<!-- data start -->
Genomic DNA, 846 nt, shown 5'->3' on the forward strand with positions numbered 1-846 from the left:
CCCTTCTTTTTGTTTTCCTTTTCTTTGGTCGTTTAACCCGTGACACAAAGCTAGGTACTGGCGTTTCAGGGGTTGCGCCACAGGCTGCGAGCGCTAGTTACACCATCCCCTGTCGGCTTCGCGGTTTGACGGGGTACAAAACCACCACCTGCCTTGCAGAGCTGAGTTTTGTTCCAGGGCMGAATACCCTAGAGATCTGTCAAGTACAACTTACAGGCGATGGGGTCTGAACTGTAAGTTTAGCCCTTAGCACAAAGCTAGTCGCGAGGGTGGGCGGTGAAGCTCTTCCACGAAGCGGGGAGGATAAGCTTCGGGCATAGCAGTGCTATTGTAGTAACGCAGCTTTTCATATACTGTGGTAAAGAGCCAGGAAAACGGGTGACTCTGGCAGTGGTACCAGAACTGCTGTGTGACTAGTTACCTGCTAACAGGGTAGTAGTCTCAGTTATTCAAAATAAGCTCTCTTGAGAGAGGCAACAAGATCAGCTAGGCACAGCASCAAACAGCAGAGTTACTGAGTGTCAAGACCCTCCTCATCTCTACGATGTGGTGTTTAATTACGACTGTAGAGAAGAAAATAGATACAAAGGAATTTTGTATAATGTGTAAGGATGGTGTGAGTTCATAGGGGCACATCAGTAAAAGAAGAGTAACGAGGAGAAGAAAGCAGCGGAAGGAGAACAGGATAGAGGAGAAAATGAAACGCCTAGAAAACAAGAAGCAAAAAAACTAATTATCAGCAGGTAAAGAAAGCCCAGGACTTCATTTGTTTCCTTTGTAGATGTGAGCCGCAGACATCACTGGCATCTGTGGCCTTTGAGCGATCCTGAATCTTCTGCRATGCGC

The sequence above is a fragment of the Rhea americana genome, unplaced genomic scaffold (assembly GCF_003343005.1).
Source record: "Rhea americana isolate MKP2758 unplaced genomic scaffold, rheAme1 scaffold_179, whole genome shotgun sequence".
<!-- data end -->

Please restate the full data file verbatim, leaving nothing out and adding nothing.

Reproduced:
Genomic DNA, 846 nt, shown 5'->3' on the forward strand with positions numbered 1-846 from the left:
CCCTTCTTTTTGTTTTCCTTTTCTTTGGTCGTTTAACCCGTGACACAAAGCTAGGTACTGGCGTTTCAGGGGTTGCGCCACAGGCTGCGAGCGCTAGTTACACCATCCCCTGTCGGCTTCGCGGTTTGACGGGGTACAAAACCACCACCTGCCTTGCAGAGCTGAGTTTTGTTCCAGGGCMGAATACCCTAGAGATCTGTCAAGTACAACTTACAGGCGATGGGGTCTGAACTGTAAGTTTAGCCCTTAGCACAAAGCTAGTCGCGAGGGTGGGCGGTGAAGCTCTTCCACGAAGCGGGGAGGATAAGCTTCGGGCATAGCAGTGCTATTGTAGTAACGCAGCTTTTCATATACTGTGGTAAAGAGCCAGGAAAACGGGTGACTCTGGCAGTGGTACCAGAACTGCTGTGTGACTAGTTACCTGCTAACAGGGTAGTAGTCTCAGTTATTCAAAATAAGCTCTCTTGAGAGAGGCAACAAGATCAGCTAGGCACAGCASCAAACAGCAGAGTTACTGAGTGTCAAGACCCTCCTCATCTCTACGATGTGGTGTTTAATTACGACTGTAGAGAAGAAAATAGATACAAAGGAATTTTGTATAATGTGTAAGGATGGTGTGAGTTCATAGGGGCACATCAGTAAAAGAAGAGTAACGAGGAGAAGAAAGCAGCGGAAGGAGAACAGGATAGAGGAGAAAATGAAACGCCTAGAAAACAAGAAGCAAAAAAACTAATTATCAGCAGGTAAAGAAAGCCCAGGACTTCATTTGTTTCCTTTGTAGATGTGAGCCGCAGACATCACTGGCATCTGTGGCCTTTGAGCGATCCTGAATCTTCTGCRATGCGC

The sequence above is a fragment of the Rhea americana genome, unplaced genomic scaffold (assembly GCF_003343005.1).
Source record: "Rhea americana isolate MKP2758 unplaced genomic scaffold, rheAme1 scaffold_179, whole genome shotgun sequence".